Sudan’s cultural heritage is in peril once again. The recent announcement by the Sudanese government to move forward with its plans to construct three massive Chinese-backed hydroelectric dams along the Nile River and its tributaries has put international archaeological and cultural heritage organizations on high alert.
The Nile River, which flows through ten countries from its origin deep in equatorial Africa and drains into the blossom-shaped delta region of northern Egypt, has been the watery lifeblood of those living along its banks for millennia. Civilizations great and small built their kingdoms and cities along the river, leaving behind magnificent traces of the past—many of which remain unexplored to this day. The proposed dams would submerge hundreds of archaeological sites forever under the rising water levels, including ancient settlements from the first Nubian Kingdom of Kerma, New Kingdom Egyptian sites, Nubian tower houses and rock carvings, medieval churches and forts, and Christian frescos.
This is not the first time a massive dam project has threatened Sudan’s cultural heritage. While dams allow for vital long-term water storage, generate electricity, guarantee water supplies, and provide protection against high floods and drought years, they often have profound impacts on the cultural and social landscapes of a region. Most recently, the controversial completion of Sudan’s $2 billion Merowe Dam on the fourth cataract in 2009 resulted in the permanent flooding of hundreds of archaeological sites, not to mention irreversible ecological consequences and the displacement of more than 70,000 people. The proposed Kajbar, Shereik and Dal dams would have a similar effect on their respective regions, again drowning hundreds of sites and displacing roughly 20,000 people from their ancestral homelands through compulsory resettlement to arid, inhospitable desert regions.
Presently, Sudan’s National Corporation for Antiquities and Museums (NCAM) is appealing to the international community for help, urging archaeological teams to conduct salvage excavations in Sudan before the sites meet their watery graves in the coming years. Yet, the very nature of salvage excavations raises important ethical questions. What ethical responsibilities, if any, do foreign archaeologists have when conducting salvage operations? Does their involvement in these missions facilitate the legitimatization of dam projects and subsequent impact on the environment and cultural landscape, as well as possible human rights abuses?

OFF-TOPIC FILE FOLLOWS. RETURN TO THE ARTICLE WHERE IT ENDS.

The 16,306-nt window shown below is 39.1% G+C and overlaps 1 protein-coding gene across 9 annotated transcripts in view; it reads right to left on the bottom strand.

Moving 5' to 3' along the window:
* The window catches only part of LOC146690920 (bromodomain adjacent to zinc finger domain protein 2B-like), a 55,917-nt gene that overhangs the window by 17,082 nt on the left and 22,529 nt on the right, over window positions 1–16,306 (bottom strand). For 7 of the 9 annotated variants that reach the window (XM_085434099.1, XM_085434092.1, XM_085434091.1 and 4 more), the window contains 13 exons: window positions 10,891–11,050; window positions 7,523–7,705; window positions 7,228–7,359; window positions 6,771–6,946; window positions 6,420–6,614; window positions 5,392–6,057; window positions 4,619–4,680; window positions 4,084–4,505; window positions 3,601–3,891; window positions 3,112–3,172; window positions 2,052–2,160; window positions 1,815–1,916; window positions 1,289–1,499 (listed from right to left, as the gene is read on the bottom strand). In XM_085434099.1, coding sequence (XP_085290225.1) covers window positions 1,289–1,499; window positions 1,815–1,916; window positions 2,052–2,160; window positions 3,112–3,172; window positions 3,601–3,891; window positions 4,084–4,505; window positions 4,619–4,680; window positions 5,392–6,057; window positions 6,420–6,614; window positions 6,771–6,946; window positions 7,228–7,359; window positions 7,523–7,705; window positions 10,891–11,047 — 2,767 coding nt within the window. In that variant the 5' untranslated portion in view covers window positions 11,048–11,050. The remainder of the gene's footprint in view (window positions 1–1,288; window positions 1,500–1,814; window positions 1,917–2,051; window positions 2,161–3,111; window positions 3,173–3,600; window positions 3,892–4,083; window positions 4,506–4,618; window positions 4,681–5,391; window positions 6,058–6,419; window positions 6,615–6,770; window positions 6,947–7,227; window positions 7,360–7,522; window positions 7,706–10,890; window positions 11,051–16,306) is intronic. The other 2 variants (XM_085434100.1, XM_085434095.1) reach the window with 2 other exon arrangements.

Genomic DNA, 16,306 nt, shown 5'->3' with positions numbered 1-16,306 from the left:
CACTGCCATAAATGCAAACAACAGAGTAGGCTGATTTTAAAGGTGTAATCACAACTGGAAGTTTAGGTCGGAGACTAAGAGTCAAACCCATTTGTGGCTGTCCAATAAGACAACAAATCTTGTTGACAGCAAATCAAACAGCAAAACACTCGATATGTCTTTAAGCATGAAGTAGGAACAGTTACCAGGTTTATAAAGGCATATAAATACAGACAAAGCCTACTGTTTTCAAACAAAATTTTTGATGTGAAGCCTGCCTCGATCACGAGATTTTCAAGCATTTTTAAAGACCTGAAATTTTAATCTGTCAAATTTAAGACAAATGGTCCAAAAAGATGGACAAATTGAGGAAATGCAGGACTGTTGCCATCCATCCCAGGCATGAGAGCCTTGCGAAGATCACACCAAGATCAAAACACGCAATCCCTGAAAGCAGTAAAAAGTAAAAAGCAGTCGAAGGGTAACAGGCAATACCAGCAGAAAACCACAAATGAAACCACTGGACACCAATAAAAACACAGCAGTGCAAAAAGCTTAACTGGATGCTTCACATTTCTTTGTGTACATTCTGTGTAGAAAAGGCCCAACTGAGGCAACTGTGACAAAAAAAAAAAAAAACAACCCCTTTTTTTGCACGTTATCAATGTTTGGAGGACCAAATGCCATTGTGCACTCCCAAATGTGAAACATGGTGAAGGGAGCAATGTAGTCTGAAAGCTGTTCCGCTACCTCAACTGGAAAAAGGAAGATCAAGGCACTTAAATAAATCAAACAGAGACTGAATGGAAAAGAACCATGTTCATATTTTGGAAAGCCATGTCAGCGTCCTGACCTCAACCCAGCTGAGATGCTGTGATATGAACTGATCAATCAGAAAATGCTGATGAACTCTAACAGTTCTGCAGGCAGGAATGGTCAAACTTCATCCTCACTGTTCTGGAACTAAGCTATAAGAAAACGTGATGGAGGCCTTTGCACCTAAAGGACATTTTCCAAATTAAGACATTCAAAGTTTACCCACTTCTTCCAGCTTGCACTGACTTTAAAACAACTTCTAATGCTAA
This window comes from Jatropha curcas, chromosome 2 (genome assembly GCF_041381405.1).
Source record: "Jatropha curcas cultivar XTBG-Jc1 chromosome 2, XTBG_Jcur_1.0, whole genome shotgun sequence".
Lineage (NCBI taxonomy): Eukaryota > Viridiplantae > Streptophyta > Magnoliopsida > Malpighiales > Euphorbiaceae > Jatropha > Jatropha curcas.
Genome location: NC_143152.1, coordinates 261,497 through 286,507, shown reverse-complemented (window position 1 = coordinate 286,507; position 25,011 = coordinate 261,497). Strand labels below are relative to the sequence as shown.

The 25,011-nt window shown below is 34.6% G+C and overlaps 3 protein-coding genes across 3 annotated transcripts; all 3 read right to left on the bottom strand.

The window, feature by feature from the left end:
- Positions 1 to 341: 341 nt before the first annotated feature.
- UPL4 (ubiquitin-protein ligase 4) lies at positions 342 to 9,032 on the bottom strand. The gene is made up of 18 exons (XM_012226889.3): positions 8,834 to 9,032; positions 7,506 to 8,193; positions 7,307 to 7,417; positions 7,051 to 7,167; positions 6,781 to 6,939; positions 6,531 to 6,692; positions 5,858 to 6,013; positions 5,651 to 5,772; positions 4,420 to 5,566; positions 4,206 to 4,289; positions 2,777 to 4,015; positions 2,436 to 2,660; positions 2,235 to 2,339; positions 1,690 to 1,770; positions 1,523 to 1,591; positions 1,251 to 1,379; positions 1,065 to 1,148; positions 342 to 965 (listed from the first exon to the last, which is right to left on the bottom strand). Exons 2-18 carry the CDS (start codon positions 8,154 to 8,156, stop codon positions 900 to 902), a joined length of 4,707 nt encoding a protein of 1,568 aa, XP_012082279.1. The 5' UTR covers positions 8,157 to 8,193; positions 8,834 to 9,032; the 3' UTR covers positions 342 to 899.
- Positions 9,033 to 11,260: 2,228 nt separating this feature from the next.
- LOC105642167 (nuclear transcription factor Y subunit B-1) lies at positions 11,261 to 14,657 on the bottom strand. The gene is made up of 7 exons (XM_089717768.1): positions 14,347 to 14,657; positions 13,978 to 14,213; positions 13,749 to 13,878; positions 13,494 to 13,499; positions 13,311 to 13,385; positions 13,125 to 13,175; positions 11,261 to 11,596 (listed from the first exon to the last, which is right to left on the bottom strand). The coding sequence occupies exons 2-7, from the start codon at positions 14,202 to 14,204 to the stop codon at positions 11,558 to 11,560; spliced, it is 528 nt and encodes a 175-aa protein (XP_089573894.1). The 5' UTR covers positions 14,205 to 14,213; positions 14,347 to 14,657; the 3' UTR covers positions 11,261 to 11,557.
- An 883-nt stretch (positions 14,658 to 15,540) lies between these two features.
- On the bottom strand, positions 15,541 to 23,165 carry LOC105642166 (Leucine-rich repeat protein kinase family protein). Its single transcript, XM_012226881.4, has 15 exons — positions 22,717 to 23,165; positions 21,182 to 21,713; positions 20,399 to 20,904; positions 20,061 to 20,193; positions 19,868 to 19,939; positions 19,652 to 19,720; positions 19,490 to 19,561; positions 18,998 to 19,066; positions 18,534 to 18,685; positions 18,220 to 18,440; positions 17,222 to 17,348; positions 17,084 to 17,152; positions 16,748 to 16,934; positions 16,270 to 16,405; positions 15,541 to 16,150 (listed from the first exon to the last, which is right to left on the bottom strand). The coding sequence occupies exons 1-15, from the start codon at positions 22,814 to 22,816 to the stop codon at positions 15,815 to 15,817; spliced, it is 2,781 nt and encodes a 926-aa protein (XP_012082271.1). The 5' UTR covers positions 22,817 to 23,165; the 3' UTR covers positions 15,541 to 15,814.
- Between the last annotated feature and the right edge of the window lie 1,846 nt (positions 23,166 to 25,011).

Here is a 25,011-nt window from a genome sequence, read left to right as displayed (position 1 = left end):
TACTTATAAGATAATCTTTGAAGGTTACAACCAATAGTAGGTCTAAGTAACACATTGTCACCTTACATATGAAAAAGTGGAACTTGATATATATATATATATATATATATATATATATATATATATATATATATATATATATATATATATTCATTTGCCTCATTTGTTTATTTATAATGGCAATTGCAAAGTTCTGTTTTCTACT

On the other hand, if these sites are going to be flooded forever shouldn’t we rescue and recover as many artifacts and information as possible? “We can’t be debating ethics while dams are built,” argues Neal Spencer, an archaeologist at the British Museum. In addition, archaeologists have been successful in generating public awareness to the point where foreign funders have pulled out of international projects, as was the case with the construction of the Ilisu Dam in Turkey. (Unfortunately, the international community was unable to stop the construction of the dam, which is scheduled for completion in 2013.)
Sudanese officials argue the dam projects are instrumental in exploiting the country’s resources for human development and necessary to “safeguard Sudan’s remaining water share allotted in the 1959 Nile Water Agreement.” The statement speaks to the recent signing of a new water-sharing agreement by six of the ten Nile Basin countries. Under the current 1959 Agreement, Egypt and Sudan are allotted the lion’s share of resources; however, the new 2010 Cooperative Framework Agreement seeks a more equitable distribution of water between the countries. Egypt and Sudan have refused to sign the new framework agreement, vowing to retain their historical water rights. Their refusal to sign directly reflects the decades-long struggle between the basin countries for greater control of resources, a struggle that directly plays into the decision to build the dams and ultimately the future of Sudan’s magnificent cultural heritage.
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